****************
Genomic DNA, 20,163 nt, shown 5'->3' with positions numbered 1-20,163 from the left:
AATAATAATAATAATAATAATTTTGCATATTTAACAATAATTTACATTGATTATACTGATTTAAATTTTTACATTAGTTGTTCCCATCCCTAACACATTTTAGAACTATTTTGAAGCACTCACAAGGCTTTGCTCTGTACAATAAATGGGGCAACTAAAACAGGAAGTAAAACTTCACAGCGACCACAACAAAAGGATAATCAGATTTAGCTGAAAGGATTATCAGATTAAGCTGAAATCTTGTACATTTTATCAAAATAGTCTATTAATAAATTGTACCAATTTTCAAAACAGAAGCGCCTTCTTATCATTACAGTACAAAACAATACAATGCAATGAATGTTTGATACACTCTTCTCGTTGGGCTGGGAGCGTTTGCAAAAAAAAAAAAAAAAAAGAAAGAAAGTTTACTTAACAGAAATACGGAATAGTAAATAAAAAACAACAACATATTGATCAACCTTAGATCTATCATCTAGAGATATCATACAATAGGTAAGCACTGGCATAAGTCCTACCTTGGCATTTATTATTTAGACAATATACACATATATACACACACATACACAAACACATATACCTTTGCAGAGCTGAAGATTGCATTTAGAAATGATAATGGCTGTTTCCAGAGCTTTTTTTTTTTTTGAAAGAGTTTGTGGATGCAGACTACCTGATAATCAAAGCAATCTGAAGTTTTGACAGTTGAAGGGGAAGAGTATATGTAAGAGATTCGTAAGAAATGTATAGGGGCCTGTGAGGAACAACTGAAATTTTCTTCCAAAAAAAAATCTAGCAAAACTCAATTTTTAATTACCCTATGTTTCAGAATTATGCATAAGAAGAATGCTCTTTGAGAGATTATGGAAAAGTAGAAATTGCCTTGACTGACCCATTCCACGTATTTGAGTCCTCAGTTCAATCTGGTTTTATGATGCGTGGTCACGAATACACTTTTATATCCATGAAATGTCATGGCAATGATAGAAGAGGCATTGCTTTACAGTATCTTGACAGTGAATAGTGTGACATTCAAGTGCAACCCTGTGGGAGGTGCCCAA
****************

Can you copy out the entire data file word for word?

Genomic DNA, 20,163 nt, shown 5'->3' with positions numbered 1-20,163 from the left:
AATAATAATAATAATAATAATTTTGCATATTTAACAATAATTTACATTGATTATACTGATTTAAATTTTTACATTAGTTGTTCCCATCCCTAACACATTTTAGAACTATTTTGAAGCACTCACAAGGCTTTGCTCTGTACAATAAATGGGGCAACTAAAACAGGAAGTAAAACTTCACAGCGACCACAACAAAAGGATAATCAGATTTAGCTGAAAGGATTATCAGATTAAGCTGAAATCTTGTACATTTTATCAAAATAGTCTATTAATAAATTGTACCAATTTTCAAAACAGAAGCGCCTTCTTATCATTACAGTACAAAACAATACAATGCAATGAATGTTTGATACACTCTTCTCGTTGGGCTGGGAGCGTTTGCAAAAAAAAAAAAAAAAAAGAAAGAAAGTTTACTTAACAGAAATACGGAATAGTAAATAAAAAACAACAACATATTGATCAACCTTAGATCTATCATCTAGAGATATCATACAATAGGTAAGCACTGGCATAAGTCCTACCTTGGCATTTATTATTTAGACAATATACACATATATACACACACATACACAAACACATATACCTTTGCAGAGCTGAAGATTGCATTTAGAAATGATAATGGCTGTTTCCAGAGCTTTTTTTTTTTTTGAAAGAGTTTGTGGATGCAGACTACCTGATAATCAAAGCAATCTGAAGTTTTGACAGTTGAAGGGGAAGAGTATATGTAAGAGATTCGTAAGAAATGTATAGGGGCCTGTGAGGAACAACTGAAATTTTCTTCCAAAAAAAAATCTAGCAAAACTCAATTTTTAATTACCCTATGTTTCAGAATTATGCATAAGAAGAATGCTCTTTGAGAGATTATGGAAAAGTAGAAATTGCCTTGACTGACCCATTCCACGTATTTGAGTCCTCAGTTCAATCTGGTTTTATGATGCGTGGTCACGAATACACTTTTATATCCATGAAATGTCATGGCAATGATAGAAGAGGCATTGCTTTACAGTATCTTGACAGTGAATAGTGTGACATTCAAGTGCAACCCTGTGGGAGGTGCCCAA